Let’s look at our living room.  What effect do we want to create for our readers.  Hmmm…  The owner is a little old lady, and the room is stuffy, cluttered, a bit too warm, and very ‘un modern’.  What key details will allow each reader to come up with something roughly similar?  Maybe dark wood furniture, crimson velvet drapes (dusty), quaint teapots cluttering shelves and an umbrella stand made from an elephant’s foot.  Look how many details that leaves out.  Every reader will fill that room with furniture that seems to fit – maybe coffee table, end tables, sofa, settee, winged armchairs, breakfront…what have you.  But overall, we’ll all see dark wood furniture, crimson velvet drapes, dust, teapots, and that elephant foot stand.


Stark to Lush

          Below, find an example of basic action and dialogue. 


            Madelaine herself  answered the door.  She didn’t recognize him.  Shawn gave her a salesman’s smile and his spiel about being from the county, surveying residents about their mosquito preparedness in the face of threatening West Nile infections. 

            “I suppose I must answer your questions.” She looked down her patrician nose at him.  “Please follow me.” 

            He did so. She led him into a small office off the kitchen, sat him in a chair, and went off to bring tea. 


            This scene is not loaded with drama…it’s a slow scene, probably a pause between more active scenes, and perfect for showing the scene to the readers.  But what do we see here?  Nothing much.  Let’s add some detail:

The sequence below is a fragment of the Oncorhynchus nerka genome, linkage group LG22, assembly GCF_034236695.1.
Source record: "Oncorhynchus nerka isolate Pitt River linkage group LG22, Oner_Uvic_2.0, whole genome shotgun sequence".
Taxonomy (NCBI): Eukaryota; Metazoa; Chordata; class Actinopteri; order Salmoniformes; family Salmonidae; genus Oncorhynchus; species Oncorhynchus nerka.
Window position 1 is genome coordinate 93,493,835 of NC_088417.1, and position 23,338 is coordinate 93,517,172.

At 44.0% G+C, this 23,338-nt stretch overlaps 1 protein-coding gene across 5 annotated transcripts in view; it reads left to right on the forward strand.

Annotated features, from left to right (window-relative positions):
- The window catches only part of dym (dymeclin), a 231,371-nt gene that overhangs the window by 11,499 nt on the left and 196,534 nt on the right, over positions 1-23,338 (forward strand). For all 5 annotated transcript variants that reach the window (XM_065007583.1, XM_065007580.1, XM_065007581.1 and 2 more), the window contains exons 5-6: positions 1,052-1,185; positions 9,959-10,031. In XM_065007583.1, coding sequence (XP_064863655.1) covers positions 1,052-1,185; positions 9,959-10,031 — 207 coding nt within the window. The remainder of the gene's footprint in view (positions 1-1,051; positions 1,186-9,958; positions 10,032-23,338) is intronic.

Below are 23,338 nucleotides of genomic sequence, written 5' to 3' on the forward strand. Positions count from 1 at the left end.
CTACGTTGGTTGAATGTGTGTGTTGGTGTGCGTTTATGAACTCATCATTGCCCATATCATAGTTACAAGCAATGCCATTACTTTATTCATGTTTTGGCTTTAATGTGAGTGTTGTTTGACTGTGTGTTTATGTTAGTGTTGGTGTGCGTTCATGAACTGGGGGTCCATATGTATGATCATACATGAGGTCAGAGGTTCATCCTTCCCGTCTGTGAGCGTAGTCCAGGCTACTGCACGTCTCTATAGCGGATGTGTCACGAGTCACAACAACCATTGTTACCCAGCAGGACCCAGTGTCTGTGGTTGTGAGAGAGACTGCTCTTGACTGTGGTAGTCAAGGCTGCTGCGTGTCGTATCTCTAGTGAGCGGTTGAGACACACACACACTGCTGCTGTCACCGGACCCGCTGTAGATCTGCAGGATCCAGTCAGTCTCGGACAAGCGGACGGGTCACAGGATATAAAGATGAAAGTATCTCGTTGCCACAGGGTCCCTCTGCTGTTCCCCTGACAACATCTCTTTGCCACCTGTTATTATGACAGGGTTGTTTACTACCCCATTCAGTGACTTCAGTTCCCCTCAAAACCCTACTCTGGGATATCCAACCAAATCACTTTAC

Madeleine herself  answered the door.  Smaller and frailer than he remembered her, her gray hair still braided and wound into an elaborate crown on the top of her head, she didn’t recognize him.  Shawn gave her a salesman’s smile and his spiel about being from the county, surveying residents about their mosquito preparedness in the face of threatening West Nile infections. 

            “I suppose I must answer your questions.” She looked down her patrician nose at him.  “Please follow me.” 

            He did so. He sneaked a look into the living room as they passed.  Crimson drapes, mahogany furniture from a century long vanished, it suit her.  A single white lily in a crystal stem vase graced the grand piano she would never leave behind.  She led him into a small office off a modern tile and stainless steel kitchen, sat him in a somewhat worn wing chair next to a window opening into an immaculate garden, and went off to bring tea. 


            Here, we have more details.  We see Madeleine’s hair, gray and intricately braided.  We see her living room and the only details are the drapes and mahogany furniture from a century long vanished, the grand piano, and that white lily.  Readers will use these details as seeds to fill the room.  We see that modern kitchen, filling in the stainless steel fridge, stove, what have you.  And we see the more personal office, the worn wing chair, and every reader will fill in that immaculate garden as each sees fit.   For the price of a very few more words, we have taken Madeleine and Shawn from a blank stage to a house with real furniture, easily visualized. 


            Plant those seeds and let your readers grow a rich visual garden from them.